Man on cross-country lawn mowing tour for veterans visits Pittsburgh region |

Man on cross-country lawn mowing tour for veterans visits Pittsburgh region

Paul Guggenheimer
Rodney Smith
Rodney Smith’s lawndscaping gear is used for free maintenance on veterans’ yards nationwide. He was recently in Pittsburgh.
Adorned with an American flag, Rodney Smith’s lawn mower is used to cut veterans’ yards for free nationwide. He was recently in Pittsburgh.

Rodney Smith was in Charleston, W.Va., hoping to come to Pittsburgh.

He wanted to mow a lawn for a veteran.

For free.

By Tuesday, he had found someone, a Gulf War vet named Kenneth Morton who had spent 20 years in the Army and served in Operation Desert Storm. Smith drove to Canonsburg to take care of Morton’s lawn, free of charge.

“I’m thanking them for their service,” Smith said.

It all began one day in his hometown of Huntsville, Ala., in 2015, not long after Smith finished earning a bachelor’s degree in computer science. He saw an elderly man struggling as he was mowing his lawn. Smith pulled over to help him and had an epiphany.

Smith, 29, decided that he should mow lawns for free for the elderly, disabled and veterans.

“At first, my goal was to mow 40 lawns, and I reached it faster than I thought. So I set a new goal of 100 lawns, and I made that one, too,” Smith said.

He’s been to all 50 states at least four times each after starting a nonprofit called Raising Men Lawn Care Service.

In 2018, he completed a cross-country lawn mowing tour twice, once during the summer and again in the fall. The veterans he has met include those who have served in wars from World War II to Vietnam to Iraq.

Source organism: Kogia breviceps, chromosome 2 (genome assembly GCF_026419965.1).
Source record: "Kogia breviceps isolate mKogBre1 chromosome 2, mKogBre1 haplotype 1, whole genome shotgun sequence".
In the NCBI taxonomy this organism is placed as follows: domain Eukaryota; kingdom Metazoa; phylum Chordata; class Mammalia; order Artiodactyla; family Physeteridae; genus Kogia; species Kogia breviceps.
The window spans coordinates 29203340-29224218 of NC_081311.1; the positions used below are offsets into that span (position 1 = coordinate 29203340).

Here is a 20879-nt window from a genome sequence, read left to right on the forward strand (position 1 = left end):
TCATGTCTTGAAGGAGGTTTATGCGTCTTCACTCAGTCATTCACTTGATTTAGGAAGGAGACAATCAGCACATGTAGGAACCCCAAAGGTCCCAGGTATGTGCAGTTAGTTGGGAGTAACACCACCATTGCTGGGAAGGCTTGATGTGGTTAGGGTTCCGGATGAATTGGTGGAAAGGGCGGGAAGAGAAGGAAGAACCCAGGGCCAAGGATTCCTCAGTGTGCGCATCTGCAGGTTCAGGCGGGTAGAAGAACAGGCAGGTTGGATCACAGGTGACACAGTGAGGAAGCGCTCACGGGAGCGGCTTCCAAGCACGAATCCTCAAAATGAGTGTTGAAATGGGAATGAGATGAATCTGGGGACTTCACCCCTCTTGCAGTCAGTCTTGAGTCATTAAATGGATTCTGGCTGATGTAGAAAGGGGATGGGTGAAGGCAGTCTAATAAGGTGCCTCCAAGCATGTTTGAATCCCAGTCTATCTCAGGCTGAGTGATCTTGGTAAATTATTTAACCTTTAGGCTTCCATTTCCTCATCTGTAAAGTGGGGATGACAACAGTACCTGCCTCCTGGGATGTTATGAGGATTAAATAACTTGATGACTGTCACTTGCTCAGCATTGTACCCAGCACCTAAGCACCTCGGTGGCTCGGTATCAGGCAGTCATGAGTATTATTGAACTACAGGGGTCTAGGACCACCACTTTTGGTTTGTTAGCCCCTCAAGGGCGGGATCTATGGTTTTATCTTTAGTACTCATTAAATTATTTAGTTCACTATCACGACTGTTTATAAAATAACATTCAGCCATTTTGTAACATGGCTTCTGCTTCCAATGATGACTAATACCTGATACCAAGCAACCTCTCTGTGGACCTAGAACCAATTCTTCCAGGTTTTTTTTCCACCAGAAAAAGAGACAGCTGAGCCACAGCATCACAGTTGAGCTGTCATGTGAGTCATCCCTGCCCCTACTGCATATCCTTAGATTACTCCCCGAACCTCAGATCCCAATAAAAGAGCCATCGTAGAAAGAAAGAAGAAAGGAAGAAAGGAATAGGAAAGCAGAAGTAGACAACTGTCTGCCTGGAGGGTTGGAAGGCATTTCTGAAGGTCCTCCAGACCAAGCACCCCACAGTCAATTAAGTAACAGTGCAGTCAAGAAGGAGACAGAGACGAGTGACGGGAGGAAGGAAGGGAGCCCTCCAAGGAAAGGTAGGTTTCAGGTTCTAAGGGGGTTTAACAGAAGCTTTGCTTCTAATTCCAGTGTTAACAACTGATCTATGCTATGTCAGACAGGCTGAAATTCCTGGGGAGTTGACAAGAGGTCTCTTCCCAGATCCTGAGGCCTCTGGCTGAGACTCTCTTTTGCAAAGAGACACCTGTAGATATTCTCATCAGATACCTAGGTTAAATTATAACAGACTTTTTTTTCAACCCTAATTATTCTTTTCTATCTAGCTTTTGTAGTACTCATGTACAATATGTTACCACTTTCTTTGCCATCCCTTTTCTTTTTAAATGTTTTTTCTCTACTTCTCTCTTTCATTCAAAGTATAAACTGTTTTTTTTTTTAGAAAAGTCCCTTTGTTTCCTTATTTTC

Smith takes no salary and survives by living at his dad’s house. He drives everywhere. People help him along the way by giving him gas cards or gas money and paying for his hotel rooms.

He encourages children and young adults to help in the volunteer efforts.

“And once they mow 50, we drive or fly to wherever they are and we present them with a brand-new mower, a weed eater and blower,” Smith said.

The lawnmowers are bought by donors who purchase them off an Amazon wish list. So far, nearly 40 participants have completed the challenge. Smith has hundreds more participating in countries all over the world, including England, Germany and Australia.

“It’s about instilling good morals and the importance of community service and work ethic and just giving back to the community in general, and those in need, by mowing lawns for free,” he said.

Smith has no plans to stop as long as people support it: “It’s a much-needed service wherever I go.”

Paul Guggenheimer is a Tribune-Review staff writer. You can contact Paul at 724-226-7706 or [email protected].

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